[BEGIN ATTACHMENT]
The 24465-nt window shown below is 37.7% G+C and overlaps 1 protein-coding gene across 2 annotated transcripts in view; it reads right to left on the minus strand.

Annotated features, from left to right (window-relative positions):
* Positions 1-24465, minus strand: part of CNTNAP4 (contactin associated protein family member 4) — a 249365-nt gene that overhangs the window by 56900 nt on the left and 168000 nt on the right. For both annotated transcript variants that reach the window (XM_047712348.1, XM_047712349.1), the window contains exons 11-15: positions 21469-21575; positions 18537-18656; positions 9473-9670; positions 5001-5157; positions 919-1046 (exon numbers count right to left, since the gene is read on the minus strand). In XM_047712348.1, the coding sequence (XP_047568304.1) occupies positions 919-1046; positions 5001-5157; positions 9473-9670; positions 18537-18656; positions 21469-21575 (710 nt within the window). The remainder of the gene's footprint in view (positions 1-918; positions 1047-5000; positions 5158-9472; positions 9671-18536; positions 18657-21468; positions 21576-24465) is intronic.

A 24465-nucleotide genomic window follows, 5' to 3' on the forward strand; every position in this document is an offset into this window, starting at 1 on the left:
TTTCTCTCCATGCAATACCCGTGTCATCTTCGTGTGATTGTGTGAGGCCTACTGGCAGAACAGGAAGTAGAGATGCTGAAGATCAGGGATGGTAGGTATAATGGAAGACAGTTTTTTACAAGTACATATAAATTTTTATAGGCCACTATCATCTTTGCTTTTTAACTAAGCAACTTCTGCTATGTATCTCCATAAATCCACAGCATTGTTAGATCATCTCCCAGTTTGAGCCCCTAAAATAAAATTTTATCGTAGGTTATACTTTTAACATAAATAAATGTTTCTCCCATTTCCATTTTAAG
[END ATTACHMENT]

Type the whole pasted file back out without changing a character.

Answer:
The 24465-nt window shown below is 37.7% G+C and overlaps 1 protein-coding gene across 2 annotated transcripts in view; it reads right to left on the minus strand.

Annotated features, from left to right (window-relative positions):
* Positions 1-24465, minus strand: part of CNTNAP4 (contactin associated protein family member 4) — a 249365-nt gene that overhangs the window by 56900 nt on the left and 168000 nt on the right. For both annotated transcript variants that reach the window (XM_047712348.1, XM_047712349.1), the window contains exons 11-15: positions 21469-21575; positions 18537-18656; positions 9473-9670; positions 5001-5157; positions 919-1046 (exon numbers count right to left, since the gene is read on the minus strand). In XM_047712348.1, the coding sequence (XP_047568304.1) occupies positions 919-1046; positions 5001-5157; positions 9473-9670; positions 18537-18656; positions 21469-21575 (710 nt within the window). The remainder of the gene's footprint in view (positions 1-918; positions 1047-5000; positions 5158-9472; positions 9671-18536; positions 18657-21468; positions 21576-24465) is intronic.

A 24465-nucleotide genomic window follows, 5' to 3' on the forward strand; every position in this document is an offset into this window, starting at 1 on the left:
TTTCTCTCCATGCAATACCCGTGTCATCTTCGTGTGATTGTGTGAGGCCTACTGGCAGAACAGGAAGTAGAGATGCTGAAGATCAGGGATGGTAGGTATAATGGAAGACAGTTTTTTACAAGTACATATAAATTTTTATAGGCCACTATCATCTTTGCTTTTTAACTAAGCAACTTCTGCTATGTATCTCCATAAATCCACAGCATTGTTAGATCATCTCCCAGTTTGAGCCCCTAAAATAAAATTTTATCGTAGGTTATACTTTTAACATAAATAAATGTTTCTCCCATTTCCATTTTAAG